Let's say you drop Penelope off at a safe distance and then fly toward the black hole. As you " re just about to cross the horizon you turn on your reverse thrusters to keep you from being pulled in. Eventually you break free and return to Penelope triumphant because you won the ten dollars that you bet. Once you get back to her you find that she has aged much quicker than you.
Time had slowed down. The real question is which one is true? The short answer: They both are. The answer truly depends on the coordinate system that you use. What people normally use is called "Schwarzschild Coordinates" you " ll cross the horizon when t (time) is infinite, so with these coordinates it really does take an infinite amount of time to cross, but the reason is that the Schwarzschild Coordinates distort everything around the horizon, infinitely distorted, or, to use the correct term, the singularity. Any other coordinate system will tell that the time it takes to cross is indeed finite, but the light gets frozen so it seems infinite. What do I see? You really don't see much of anything.
Possibly images of long forgotten times and places, but these images will be distorted in strange ways because the black holes gravity bends light. You will also be able to see everything that is happening on the other side of the black hole as well, since the light can still easily reach you. How long will it take you to reach the singularity? It depends on where you start from and the size of the black hole. Since we " re still in the one-million solar mass black hole we " ll say you start when the distance from the singularity is ten times the radius of the hole. It should take you about 8 minutes to reach the horizon and after that a whole seven seconds to hit the singularity. However, you must realize that time scales with the black hole; in a smaller one death would come much quicker.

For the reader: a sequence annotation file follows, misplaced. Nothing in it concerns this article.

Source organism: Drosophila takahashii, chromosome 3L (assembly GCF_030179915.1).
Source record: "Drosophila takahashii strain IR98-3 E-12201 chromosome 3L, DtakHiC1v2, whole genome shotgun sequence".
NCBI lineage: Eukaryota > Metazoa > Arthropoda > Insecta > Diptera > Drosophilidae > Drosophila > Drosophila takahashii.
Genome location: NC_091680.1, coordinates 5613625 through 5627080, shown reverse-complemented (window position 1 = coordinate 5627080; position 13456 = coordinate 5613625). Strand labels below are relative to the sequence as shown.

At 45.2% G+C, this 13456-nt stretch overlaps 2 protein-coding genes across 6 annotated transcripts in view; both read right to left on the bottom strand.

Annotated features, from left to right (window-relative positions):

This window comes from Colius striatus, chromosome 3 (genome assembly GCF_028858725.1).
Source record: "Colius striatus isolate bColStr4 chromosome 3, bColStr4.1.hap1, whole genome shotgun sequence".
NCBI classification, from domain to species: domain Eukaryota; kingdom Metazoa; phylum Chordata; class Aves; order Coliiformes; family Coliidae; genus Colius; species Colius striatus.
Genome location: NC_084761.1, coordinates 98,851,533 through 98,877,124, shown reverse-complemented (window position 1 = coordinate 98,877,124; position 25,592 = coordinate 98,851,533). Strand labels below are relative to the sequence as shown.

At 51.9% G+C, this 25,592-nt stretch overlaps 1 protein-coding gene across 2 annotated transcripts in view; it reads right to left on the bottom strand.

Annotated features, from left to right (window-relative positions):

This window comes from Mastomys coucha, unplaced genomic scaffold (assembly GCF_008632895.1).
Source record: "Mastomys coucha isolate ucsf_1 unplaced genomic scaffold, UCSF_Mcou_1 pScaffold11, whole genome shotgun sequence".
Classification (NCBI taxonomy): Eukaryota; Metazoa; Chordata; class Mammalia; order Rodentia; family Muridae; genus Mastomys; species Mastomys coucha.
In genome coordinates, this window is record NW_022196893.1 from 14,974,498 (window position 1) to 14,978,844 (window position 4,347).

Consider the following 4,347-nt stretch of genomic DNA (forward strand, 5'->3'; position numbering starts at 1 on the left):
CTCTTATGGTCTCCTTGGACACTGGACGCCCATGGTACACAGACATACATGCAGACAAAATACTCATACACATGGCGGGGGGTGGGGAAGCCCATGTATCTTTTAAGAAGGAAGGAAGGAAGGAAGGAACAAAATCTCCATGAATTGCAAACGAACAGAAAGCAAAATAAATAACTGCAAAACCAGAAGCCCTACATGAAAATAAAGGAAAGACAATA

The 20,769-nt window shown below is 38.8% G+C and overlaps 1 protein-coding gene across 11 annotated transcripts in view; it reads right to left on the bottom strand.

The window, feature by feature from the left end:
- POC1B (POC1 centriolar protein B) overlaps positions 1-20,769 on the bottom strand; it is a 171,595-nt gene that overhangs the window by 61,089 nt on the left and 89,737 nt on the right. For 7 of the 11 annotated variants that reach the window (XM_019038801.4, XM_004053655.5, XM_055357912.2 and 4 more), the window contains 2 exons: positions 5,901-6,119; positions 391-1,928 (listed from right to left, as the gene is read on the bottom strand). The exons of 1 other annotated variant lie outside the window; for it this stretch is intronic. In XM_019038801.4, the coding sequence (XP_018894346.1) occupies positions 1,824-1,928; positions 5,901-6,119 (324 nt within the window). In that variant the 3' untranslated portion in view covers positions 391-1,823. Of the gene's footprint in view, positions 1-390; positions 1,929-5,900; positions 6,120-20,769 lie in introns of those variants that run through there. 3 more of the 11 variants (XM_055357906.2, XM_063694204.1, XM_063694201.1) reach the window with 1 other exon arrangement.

Once you " ve crossed you may try to get out, but it is inevitable. The singularity is now in your future, so just sit back and enjoy the ride. Rumors "Well," you say, "if a black really does exist and it's sucking up everything around it... wont it one day suck up the entire universe?" The answer is simply, no.
This is because of the Event Horizon; everything that passes this point will be sucked in, but if it doesn't pass the Horizon then there is no way it could suck it up. Kind of like a vacuum; it won't suck anything up unless you put something in front of the nozzle. Then you ask: "The Sun... could it... ?" It is mathematically impossible for the Sun to become a black hole.
If for no other reason then the fact that it's not big enough to do so. It would have to weigh many times more than it does. What our sun will do when it dies is quickly grow into a Red Giant disintegrating Mercury and Venus and making life on Earth rather uncomfortable. Then it will recede to a white dwarf and spend the rest of its days small and insignificant. No danger there. Evidence There is plenty of evidence to support black holes.